Life · Outlanders

Intelligent discourse

A blogger posts their thoughts, thoughts which provoke discussion. It soon becomes apparent that the blogger does not respect opinions that differ, lashing out with invective and insults. A video is posted to YouTube, an opinion column is posted to a newspaper website. The content is largely ignored, and the writer is personally insulted.

What prompted this post? I found a video on YouTube, now eight months old, in which the creator made harsh statements regarding those who did not like “Breaking Dawn” by Stephanie Meyer. Comments and responses reached more than 13,000, many of which personally insulted the creator on their looks, which had nothing to do with the content of the video. Many of the comments that pointed out that everyone is entitled to their opinion, which is true, were spiced with insulting words which I will not repeat.

In a 13,000+ comment thread, only a few refrained from insult.

(And while I’m thinking about it, many of the comments contained spelling errors  and ‘net lingo that I wish could be purged from collective consciousness and usage.)

There are sites that intelligent, respectful people visit, even flock to, such as Slacktivist. A blog I sometimes read, though I largely disagree with the blogger, invites discussion about important issues (though there are frequent spirals into stupidity in the comments). But for every one of those sites, how many more are nothing more than flamewars, troll gatherings and complaints about (comparatively) little things? (Like Twilight?)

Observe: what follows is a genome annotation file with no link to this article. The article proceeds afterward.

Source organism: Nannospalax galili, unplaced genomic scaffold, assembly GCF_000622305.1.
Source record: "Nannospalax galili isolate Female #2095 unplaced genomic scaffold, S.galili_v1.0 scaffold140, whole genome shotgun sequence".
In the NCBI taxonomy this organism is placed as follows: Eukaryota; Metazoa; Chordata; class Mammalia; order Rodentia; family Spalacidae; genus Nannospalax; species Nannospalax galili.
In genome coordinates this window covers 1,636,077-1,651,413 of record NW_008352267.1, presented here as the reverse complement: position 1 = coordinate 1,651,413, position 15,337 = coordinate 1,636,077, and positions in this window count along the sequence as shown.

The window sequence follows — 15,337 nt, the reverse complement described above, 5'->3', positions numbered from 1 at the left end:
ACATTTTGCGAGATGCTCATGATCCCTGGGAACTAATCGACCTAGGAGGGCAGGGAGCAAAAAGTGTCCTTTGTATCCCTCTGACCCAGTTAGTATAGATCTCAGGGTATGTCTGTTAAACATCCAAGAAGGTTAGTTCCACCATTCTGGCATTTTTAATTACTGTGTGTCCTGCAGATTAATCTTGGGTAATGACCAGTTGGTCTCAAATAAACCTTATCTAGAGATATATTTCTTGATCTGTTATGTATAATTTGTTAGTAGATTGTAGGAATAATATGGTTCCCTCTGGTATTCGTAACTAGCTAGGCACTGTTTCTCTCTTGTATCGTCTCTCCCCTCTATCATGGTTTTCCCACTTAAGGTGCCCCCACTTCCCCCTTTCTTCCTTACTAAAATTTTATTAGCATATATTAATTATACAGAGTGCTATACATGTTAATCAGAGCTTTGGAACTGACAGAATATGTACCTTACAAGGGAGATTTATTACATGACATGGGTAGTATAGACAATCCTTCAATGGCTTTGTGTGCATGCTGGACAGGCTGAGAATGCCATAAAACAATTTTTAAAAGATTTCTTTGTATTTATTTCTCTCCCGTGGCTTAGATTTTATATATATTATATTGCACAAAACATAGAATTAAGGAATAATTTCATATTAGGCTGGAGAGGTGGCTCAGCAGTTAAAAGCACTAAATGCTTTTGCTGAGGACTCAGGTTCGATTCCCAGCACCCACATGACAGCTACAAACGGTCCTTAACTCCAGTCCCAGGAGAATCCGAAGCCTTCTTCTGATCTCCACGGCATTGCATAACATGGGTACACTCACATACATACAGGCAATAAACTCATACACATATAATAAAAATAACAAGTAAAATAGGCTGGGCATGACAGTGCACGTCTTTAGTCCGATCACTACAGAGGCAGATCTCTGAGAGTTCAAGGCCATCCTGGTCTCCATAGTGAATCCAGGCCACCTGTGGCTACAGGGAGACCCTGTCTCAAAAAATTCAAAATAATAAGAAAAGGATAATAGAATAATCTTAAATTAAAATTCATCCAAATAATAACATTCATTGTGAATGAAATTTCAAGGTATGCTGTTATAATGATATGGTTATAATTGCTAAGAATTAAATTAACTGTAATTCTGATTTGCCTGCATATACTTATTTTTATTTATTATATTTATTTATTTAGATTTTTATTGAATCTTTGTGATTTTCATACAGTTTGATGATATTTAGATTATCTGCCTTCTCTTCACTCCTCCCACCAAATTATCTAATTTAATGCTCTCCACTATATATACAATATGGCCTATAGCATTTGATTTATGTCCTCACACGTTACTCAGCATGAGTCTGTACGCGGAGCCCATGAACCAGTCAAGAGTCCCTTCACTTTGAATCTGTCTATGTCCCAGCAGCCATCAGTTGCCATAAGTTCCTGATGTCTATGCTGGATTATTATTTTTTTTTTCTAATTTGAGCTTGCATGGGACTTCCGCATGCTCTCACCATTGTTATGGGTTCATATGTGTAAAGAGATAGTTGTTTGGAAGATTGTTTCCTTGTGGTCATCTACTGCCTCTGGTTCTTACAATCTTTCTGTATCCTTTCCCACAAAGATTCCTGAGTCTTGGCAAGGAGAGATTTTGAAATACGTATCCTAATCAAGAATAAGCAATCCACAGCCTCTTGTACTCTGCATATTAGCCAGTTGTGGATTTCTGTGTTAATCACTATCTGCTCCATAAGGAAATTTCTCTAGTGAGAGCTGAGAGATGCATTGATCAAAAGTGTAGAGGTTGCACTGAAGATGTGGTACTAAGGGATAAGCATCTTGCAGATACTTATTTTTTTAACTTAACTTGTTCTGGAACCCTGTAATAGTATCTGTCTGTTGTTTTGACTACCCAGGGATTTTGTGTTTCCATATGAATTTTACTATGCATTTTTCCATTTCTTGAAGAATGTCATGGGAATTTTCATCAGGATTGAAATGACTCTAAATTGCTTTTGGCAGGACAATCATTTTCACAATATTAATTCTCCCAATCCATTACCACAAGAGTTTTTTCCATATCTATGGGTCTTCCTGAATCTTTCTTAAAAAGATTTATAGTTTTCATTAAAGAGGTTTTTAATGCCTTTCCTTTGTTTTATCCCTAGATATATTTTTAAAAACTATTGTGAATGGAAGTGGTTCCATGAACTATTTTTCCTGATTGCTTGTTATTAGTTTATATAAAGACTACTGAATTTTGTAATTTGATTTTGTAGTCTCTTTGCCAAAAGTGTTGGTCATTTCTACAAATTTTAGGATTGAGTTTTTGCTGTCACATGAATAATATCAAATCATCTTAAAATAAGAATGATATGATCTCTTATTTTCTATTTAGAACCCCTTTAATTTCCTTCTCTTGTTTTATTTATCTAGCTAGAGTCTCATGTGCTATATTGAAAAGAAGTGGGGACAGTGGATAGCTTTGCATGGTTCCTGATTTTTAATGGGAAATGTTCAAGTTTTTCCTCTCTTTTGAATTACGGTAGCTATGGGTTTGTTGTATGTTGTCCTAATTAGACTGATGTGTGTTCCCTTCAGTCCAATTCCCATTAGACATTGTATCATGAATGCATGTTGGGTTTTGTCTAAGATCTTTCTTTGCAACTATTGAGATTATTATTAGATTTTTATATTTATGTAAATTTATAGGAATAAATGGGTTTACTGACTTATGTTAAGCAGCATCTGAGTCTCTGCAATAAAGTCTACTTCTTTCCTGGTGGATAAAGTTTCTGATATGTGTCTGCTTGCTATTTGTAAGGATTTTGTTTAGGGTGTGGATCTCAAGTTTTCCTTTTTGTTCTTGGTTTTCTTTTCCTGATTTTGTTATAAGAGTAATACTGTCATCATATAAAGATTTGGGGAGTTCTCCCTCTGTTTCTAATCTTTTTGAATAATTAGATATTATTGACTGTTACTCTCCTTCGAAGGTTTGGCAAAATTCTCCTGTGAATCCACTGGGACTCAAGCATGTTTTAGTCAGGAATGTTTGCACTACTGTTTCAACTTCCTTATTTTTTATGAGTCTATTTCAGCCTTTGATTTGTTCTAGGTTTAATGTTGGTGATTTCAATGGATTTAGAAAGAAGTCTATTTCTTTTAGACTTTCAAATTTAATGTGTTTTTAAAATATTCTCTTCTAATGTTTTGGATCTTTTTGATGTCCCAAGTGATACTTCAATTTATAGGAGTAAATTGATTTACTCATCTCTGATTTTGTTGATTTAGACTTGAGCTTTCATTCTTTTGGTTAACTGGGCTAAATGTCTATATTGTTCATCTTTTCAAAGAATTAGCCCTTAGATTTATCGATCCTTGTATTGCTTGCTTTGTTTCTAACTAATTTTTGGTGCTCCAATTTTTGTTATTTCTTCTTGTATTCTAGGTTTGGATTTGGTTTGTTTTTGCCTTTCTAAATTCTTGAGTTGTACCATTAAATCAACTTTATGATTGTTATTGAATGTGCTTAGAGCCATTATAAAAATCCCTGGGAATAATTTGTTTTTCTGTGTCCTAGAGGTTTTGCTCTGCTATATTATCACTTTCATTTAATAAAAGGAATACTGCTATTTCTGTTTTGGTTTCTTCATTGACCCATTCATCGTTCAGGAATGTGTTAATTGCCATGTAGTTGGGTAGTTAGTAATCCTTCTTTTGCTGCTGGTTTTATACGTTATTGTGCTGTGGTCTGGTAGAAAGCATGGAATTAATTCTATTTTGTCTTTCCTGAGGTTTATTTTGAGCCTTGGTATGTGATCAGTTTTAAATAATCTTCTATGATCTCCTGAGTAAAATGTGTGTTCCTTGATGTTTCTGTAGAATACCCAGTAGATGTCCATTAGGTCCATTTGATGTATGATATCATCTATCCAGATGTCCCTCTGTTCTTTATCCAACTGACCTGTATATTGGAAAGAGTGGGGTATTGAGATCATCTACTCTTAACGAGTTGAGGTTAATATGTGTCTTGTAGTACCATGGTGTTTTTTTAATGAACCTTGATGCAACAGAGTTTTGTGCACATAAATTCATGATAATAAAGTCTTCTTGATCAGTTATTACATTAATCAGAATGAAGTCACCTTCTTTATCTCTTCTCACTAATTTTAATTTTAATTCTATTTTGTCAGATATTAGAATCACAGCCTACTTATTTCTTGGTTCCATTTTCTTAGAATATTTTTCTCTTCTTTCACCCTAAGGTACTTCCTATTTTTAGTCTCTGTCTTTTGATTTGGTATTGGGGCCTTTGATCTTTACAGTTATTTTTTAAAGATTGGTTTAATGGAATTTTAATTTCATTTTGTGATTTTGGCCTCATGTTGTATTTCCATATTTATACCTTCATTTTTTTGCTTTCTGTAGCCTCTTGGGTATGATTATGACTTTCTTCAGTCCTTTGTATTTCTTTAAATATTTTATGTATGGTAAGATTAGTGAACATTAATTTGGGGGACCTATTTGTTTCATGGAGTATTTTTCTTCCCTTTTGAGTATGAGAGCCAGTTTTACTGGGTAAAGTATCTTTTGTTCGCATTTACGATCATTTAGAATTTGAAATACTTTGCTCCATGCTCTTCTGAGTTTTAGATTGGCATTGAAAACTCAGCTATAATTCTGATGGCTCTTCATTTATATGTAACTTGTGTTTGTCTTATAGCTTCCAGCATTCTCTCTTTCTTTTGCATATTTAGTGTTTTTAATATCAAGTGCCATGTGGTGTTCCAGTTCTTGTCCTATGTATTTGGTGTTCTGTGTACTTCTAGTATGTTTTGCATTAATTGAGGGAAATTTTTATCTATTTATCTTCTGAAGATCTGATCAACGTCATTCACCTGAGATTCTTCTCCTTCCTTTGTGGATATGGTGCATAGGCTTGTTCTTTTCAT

What is posted to the Internet is almost, if not certainly, impossible to call back or erase. Once it is up, it is up. Others can run with whatever you’ve said, recorded, etc., and you may never be able to track whatever happens to it.

The Core Rules of Netiquette

A Kid’s Guide to Etiquette on the Net

Please review. Perhaps implement. That’s all I ask.

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